You – or your buddy – the server guy. Possibly the virtualization gal. Definitely the CPU keeper.
Storage Czar – the person with all that “extra” space
Network Knight – the knight or lady who hooks it all together with bandwidth, load balancing, multi-tenant support, etc.
Middleware Maven – there is a layer of middleware that is often provisioned with the underlying resources
Capacity Captain – the person who is relentlessly driving to increase utilization, decrease hardware spend, and stack everything in sight
And the oft-ignored Application Squadron – the folks who build and maintain the applications in the environment
Each of these folks has a role to play in building even the most rudimentary cloud environments. They each are needed to meet the requirements of your cloud customers. Questions you'll need to answer as a team include:
Will there be a one-size-fits-all approach to the cloud services, where everyone gets the same amount of everything – or Small-Medium-Large sizing or some other parameters that the user can choose from?
How much flexibility can a user have in commissioning resources along each dimension?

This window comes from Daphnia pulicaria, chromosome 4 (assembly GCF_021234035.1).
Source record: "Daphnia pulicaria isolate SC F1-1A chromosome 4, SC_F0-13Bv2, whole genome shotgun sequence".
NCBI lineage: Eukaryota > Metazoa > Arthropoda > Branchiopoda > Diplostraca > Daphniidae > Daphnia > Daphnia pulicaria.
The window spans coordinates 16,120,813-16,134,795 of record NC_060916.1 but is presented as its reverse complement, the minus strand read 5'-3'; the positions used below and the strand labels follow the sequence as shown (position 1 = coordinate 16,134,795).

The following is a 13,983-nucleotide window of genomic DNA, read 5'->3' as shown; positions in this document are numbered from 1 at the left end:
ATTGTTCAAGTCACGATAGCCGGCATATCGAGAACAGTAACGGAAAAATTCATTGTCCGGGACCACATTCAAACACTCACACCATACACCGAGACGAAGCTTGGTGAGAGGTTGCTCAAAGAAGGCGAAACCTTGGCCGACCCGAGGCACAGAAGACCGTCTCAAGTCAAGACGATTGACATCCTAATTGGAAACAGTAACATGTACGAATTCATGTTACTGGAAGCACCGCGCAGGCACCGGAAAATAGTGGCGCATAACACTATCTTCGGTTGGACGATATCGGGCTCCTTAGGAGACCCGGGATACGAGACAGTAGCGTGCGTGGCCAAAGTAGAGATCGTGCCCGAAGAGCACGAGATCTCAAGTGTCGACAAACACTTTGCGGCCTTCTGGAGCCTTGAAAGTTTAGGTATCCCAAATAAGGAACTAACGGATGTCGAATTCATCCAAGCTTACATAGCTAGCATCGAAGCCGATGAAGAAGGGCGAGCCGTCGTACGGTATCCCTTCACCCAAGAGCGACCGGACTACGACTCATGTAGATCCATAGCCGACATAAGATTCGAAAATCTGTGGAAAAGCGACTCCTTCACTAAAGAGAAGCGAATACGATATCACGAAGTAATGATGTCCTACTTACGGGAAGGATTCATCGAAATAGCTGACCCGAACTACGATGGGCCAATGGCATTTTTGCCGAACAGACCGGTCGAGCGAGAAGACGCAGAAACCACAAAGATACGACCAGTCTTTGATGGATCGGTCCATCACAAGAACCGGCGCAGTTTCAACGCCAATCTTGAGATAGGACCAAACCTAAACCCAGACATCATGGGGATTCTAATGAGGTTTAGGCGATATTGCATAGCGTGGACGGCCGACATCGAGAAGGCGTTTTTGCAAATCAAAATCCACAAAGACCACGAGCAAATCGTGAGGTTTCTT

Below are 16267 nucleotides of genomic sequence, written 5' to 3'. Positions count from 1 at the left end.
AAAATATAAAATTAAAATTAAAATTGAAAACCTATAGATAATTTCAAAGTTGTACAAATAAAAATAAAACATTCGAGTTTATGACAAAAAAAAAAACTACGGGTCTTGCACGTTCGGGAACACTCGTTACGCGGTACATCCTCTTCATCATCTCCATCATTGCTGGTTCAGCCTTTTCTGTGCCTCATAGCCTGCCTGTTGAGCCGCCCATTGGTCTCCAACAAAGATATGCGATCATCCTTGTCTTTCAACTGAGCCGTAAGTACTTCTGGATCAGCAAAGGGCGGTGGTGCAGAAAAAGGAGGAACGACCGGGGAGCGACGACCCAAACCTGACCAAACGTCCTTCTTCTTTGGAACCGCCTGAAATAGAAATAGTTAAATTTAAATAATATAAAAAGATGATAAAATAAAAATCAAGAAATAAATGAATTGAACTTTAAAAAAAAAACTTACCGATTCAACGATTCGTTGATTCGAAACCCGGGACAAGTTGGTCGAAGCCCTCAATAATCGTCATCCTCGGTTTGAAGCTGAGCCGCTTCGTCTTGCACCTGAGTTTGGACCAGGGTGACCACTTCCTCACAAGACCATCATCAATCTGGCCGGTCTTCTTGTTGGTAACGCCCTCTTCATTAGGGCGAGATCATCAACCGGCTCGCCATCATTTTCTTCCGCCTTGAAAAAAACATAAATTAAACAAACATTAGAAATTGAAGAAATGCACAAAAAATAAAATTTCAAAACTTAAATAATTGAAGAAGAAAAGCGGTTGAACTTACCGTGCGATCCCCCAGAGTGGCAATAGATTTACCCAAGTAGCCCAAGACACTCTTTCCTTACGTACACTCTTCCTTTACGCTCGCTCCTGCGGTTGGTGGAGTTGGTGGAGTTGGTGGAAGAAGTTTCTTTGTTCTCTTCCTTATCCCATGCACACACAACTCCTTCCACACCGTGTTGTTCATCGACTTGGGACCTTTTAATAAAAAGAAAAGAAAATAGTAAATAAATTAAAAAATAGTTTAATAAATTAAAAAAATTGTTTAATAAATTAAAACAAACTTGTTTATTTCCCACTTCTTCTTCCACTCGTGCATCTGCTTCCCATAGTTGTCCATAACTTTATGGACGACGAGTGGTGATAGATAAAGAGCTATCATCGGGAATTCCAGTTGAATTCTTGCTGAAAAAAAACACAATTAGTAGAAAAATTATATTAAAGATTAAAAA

Will all users have the same options – or will some be limited in their choices?
How will service levels be tiered to address different performance requirements in the cloud environment?
The final question is: How far up the stack will the cloud be provisioned?This is the critical question that ropes in the application team into this autonomous collective. Certain applications might be appropriate for true-end users to provision fully. Consider instances of statistical software packages or R&D applications, for example. Others clearly are the domain of a sophisticated user on the application team – like a CRM or supply chain application.
Cloud gives you the power to automate a tremendous amount of the process of procuring IT resources – but that automation should always be done in the context of the user and their needs.Building the wrong thing quickly doesn't meet anyone’s objectives. First, we asked for whom we are building – and now, we’ve decided what to build.
Before building any new product, a company has to consider the target market. For whom are we building this product? If you're building a computer for a teen, you might include awesome speakers and blazing fast graphics card. If you're building a computer for an executive, you might shrink its weight and extend its battery life.